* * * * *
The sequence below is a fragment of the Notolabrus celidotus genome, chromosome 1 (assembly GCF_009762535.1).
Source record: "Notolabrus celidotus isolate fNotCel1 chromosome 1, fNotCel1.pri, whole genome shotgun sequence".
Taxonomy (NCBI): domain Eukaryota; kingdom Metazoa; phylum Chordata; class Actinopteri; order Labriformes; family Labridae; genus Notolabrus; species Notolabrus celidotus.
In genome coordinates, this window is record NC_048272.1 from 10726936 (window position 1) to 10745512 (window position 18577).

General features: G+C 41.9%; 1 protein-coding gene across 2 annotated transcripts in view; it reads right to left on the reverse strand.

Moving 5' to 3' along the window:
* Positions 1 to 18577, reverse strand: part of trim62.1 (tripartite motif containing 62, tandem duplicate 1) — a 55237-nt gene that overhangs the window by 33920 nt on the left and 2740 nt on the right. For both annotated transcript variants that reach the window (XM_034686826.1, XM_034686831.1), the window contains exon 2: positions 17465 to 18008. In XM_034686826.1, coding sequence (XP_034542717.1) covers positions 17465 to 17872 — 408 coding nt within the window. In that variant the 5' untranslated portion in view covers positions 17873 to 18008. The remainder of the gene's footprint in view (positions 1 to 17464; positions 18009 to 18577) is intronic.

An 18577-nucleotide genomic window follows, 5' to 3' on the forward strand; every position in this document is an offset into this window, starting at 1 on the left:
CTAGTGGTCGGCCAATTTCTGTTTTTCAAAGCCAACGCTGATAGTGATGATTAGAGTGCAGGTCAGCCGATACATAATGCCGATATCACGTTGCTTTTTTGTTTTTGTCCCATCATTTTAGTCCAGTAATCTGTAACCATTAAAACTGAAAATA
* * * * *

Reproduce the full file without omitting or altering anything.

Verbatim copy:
The sequence below is a fragment of the Notolabrus celidotus genome, chromosome 1 (assembly GCF_009762535.1).
Source record: "Notolabrus celidotus isolate fNotCel1 chromosome 1, fNotCel1.pri, whole genome shotgun sequence".
Taxonomy (NCBI): domain Eukaryota; kingdom Metazoa; phylum Chordata; class Actinopteri; order Labriformes; family Labridae; genus Notolabrus; species Notolabrus celidotus.
In genome coordinates, this window is record NC_048272.1 from 10726936 (window position 1) to 10745512 (window position 18577).

General features: G+C 41.9%; 1 protein-coding gene across 2 annotated transcripts in view; it reads right to left on the reverse strand.

Moving 5' to 3' along the window:
* Positions 1 to 18577, reverse strand: part of trim62.1 (tripartite motif containing 62, tandem duplicate 1) — a 55237-nt gene that overhangs the window by 33920 nt on the left and 2740 nt on the right. For both annotated transcript variants that reach the window (XM_034686826.1, XM_034686831.1), the window contains exon 2: positions 17465 to 18008. In XM_034686826.1, coding sequence (XP_034542717.1) covers positions 17465 to 17872 — 408 coding nt within the window. In that variant the 5' untranslated portion in view covers positions 17873 to 18008. The remainder of the gene's footprint in view (positions 1 to 17464; positions 18009 to 18577) is intronic.

An 18577-nucleotide genomic window follows, 5' to 3' on the forward strand; every position in this document is an offset into this window, starting at 1 on the left:
CTAGTGGTCGGCCAATTTCTGTTTTTCAAAGCCAACGCTGATAGTGATGATTAGAGTGCAGGTCAGCCGATACATAATGCCGATATCACGTTGCTTTTTTGTTTTTGTCCCATCATTTTAGTCCAGTAATCTGTAACCATTAAAACTGAAAATA